Scats


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Scats are members of the Scatophagidae family. They are found in the Indo-Pacific waters. The scats have a compressed and deep body like butterflyfishes, but also have a deep notch between the spinous and soft-rayed parts of dorsal fin that separate the families.

Scats occur in estuaries, harbours, and lower reaches of fresh-water streams, especially those with high mineral concentrations. They feed on algae and feces which is where the get their name. In Greek, "skatophagos" stands for feeding upon dung. Their dorsal, anal, and pelvis spines are venomous and capable of inflicting painful wounds.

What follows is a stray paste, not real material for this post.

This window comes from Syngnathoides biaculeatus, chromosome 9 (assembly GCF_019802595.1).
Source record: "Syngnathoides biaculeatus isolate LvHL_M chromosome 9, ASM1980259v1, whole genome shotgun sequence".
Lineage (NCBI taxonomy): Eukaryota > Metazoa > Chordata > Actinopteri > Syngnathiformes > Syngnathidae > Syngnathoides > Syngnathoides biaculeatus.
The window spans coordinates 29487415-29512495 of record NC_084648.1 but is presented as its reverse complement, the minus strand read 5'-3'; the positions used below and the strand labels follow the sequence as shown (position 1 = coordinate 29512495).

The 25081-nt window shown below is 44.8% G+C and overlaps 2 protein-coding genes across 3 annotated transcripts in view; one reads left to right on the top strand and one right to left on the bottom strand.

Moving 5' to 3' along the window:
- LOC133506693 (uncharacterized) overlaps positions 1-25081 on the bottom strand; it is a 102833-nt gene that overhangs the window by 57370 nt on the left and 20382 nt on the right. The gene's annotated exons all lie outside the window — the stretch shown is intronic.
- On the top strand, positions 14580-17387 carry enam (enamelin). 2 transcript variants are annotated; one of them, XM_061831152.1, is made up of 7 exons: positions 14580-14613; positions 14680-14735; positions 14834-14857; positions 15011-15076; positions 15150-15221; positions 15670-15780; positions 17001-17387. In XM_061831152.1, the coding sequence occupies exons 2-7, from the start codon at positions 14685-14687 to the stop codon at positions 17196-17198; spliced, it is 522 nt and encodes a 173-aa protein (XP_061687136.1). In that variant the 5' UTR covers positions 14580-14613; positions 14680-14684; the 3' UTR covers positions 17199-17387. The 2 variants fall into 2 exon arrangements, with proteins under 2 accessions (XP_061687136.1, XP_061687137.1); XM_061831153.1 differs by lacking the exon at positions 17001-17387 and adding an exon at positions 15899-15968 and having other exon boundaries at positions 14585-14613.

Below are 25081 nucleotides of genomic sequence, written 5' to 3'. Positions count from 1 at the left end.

There are 2 genera and about 4 species of Scatophagidae worldwide. Malaysia has only one species.


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Scientific Name: Scatophagus argus  (Linnaeus, 1766)
English Name: Spotted Scat
French Name: Scatophage tacheté
Mandarin Name:金錢魚(Jīn qián yú), 金鼓(Jīn gǔ)
Local Malay Name: Ikan Ketang, Ketang Bunga
Local Hokkien: Kim Kor
Size: Maximum standard length about 30 cm; total length to about 35 cm.
Remarks: Venomous spines that inflict pain and numbness